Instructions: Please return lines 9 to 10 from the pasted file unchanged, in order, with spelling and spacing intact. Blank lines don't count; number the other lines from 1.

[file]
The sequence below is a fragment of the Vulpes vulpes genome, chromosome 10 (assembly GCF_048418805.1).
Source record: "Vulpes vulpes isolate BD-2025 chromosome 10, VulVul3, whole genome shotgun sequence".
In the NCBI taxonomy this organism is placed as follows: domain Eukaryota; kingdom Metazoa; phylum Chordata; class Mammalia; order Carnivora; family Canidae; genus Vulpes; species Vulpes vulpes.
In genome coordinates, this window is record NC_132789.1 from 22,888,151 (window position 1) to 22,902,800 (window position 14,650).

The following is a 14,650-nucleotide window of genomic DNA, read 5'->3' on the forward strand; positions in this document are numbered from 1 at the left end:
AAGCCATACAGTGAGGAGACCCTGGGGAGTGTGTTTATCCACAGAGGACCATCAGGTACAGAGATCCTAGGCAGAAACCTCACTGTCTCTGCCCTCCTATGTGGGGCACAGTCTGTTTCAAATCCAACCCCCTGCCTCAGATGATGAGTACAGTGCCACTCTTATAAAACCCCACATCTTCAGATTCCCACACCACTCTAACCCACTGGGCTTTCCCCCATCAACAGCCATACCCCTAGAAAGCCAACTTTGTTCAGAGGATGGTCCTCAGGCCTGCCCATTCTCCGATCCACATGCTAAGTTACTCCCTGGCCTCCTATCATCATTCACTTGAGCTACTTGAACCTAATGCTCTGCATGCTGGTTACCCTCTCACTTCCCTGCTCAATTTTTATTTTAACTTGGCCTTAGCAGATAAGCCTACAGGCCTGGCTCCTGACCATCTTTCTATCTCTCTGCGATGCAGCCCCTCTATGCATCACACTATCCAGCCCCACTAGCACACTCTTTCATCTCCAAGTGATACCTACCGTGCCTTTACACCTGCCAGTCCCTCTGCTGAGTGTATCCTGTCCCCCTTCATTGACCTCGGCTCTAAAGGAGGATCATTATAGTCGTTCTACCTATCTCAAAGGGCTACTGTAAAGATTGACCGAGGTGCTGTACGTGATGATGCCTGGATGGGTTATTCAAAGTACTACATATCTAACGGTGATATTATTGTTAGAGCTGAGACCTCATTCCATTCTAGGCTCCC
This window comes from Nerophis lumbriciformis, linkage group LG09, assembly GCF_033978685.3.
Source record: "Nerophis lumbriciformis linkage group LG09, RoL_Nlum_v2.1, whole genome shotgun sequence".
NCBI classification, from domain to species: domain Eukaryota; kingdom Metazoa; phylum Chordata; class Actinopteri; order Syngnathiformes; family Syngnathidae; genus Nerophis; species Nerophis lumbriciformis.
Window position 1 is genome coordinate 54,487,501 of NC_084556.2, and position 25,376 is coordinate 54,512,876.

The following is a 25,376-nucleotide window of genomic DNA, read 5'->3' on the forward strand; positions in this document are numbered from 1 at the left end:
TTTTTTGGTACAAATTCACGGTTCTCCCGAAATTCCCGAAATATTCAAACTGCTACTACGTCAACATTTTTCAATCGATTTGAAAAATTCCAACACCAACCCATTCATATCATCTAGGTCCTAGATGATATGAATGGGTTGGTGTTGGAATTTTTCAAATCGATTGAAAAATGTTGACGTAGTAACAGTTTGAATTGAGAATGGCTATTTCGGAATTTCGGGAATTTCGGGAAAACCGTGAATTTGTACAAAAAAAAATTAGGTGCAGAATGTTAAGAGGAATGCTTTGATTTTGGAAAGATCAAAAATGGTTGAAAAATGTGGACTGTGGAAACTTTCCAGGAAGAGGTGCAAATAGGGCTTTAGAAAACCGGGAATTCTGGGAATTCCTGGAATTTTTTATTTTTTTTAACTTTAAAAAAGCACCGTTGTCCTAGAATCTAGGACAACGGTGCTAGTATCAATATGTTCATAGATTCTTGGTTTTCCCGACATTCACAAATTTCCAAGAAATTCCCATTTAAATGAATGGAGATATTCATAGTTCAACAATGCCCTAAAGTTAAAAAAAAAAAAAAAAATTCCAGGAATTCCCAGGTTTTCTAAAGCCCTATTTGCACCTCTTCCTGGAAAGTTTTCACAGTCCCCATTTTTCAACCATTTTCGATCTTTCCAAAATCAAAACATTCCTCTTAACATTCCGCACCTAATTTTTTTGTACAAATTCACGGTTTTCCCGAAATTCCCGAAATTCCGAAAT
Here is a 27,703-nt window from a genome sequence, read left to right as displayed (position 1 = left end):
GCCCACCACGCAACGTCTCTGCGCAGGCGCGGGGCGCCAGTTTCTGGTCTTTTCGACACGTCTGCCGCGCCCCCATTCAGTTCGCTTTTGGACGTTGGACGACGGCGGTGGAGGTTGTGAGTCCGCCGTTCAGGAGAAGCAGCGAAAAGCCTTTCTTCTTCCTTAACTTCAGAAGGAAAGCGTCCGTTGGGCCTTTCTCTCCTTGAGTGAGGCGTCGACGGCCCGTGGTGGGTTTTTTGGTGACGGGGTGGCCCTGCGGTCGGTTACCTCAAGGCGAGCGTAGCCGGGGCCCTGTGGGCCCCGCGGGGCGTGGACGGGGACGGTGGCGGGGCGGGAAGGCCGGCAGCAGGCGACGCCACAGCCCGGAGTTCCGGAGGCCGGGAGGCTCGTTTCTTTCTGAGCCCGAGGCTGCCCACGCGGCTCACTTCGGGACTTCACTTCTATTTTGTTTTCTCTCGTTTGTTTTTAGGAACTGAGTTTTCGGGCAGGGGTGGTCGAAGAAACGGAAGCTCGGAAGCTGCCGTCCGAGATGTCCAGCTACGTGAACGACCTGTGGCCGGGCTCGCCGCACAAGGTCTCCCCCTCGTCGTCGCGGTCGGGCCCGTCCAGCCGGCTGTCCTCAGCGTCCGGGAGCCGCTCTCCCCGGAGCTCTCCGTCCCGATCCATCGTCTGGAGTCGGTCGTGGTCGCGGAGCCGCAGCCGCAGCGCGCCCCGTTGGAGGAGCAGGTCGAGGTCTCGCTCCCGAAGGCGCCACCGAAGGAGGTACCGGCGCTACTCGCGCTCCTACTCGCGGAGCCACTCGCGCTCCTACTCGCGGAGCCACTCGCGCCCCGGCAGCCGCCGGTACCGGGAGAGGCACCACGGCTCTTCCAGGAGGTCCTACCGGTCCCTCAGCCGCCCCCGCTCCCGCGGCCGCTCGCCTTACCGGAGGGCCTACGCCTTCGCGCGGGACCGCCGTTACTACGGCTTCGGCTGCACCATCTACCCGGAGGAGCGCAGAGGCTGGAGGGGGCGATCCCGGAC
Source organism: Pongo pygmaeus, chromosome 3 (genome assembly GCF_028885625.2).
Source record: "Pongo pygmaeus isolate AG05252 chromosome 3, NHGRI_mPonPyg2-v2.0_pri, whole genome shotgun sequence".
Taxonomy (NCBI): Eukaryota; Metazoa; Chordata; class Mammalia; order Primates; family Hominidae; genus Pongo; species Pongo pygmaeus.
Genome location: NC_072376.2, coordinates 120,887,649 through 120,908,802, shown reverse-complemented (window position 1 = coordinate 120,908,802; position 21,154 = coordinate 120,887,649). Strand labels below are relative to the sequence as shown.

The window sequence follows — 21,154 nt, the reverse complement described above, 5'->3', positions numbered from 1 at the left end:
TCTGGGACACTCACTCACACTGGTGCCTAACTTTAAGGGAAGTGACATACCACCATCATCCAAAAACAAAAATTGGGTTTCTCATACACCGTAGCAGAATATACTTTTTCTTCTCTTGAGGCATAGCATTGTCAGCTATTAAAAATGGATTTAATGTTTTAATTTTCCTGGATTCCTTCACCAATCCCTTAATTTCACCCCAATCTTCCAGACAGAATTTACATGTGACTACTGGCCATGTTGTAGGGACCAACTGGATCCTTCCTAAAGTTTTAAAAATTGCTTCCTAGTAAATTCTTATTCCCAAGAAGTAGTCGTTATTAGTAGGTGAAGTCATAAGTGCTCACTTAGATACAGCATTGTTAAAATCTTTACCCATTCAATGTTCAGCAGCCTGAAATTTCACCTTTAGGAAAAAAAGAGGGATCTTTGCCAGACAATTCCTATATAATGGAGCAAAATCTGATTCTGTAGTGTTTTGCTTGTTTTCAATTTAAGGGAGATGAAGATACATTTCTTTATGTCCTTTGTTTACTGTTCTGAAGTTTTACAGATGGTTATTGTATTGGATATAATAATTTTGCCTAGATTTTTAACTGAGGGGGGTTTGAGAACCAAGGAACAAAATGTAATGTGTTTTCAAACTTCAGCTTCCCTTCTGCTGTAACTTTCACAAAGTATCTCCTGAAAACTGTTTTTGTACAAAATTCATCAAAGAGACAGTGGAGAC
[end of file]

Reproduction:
NCBI classification, from domain to species: domain Eukaryota; kingdom Metazoa; phylum Chordata; class Actinopteri; order Syngnathiformes; family Syngnathidae; genus Nerophis; species Nerophis lumbriciformis.
Window position 1 is genome coordinate 54,487,501 of NC_084556.2, and position 25,376 is coordinate 54,512,876.